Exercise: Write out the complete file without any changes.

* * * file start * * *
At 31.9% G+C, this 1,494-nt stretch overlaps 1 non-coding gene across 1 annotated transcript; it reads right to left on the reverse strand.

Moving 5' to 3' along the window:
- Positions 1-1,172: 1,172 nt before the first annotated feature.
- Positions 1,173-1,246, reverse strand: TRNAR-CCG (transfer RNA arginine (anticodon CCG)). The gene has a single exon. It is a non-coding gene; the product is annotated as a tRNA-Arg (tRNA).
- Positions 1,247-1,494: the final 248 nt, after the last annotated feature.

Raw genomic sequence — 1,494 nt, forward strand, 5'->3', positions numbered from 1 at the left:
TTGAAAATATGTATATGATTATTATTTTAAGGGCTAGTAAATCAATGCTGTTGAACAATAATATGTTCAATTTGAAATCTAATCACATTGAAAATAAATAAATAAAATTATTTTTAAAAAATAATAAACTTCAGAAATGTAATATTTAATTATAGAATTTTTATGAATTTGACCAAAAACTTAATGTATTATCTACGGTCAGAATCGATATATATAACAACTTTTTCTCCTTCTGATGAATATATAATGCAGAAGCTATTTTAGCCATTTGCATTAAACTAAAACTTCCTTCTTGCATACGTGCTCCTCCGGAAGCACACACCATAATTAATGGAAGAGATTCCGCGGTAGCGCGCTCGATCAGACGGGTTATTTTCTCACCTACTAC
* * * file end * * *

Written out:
At 31.9% G+C, this 1,494-nt stretch overlaps 1 non-coding gene across 1 annotated transcript; it reads right to left on the reverse strand.

Moving 5' to 3' along the window:
- Positions 1-1,172: 1,172 nt before the first annotated feature.
- Positions 1,173-1,246, reverse strand: TRNAR-CCG (transfer RNA arginine (anticodon CCG)). The gene has a single exon. It is a non-coding gene; the product is annotated as a tRNA-Arg (tRNA).
- Positions 1,247-1,494: the final 248 nt, after the last annotated feature.

Raw genomic sequence — 1,494 nt, forward strand, 5'->3', positions numbered from 1 at the left:
TTGAAAATATGTATATGATTATTATTTTAAGGGCTAGTAAATCAATGCTGTTGAACAATAATATGTTCAATTTGAAATCTAATCACATTGAAAATAAATAAATAAAATTATTTTTAAAAAATAATAAACTTCAGAAATGTAATATTTAATTATAGAATTTTTATGAATTTGACCAAAAACTTAATGTATTATCTACGGTCAGAATCGATATATATAACAACTTTTTCTCCTTCTGATGAATATATAATGCAGAAGCTATTTTAGCCATTTGCATTAAACTAAAACTTCCTTCTTGCATACGTGCTCCTCCGGAAGCACACACCATAATTAATGGAAGAGATTCCGCGGTAGCGCGCTCGATCAGACGGGTTATTTTCTCACCTACTAC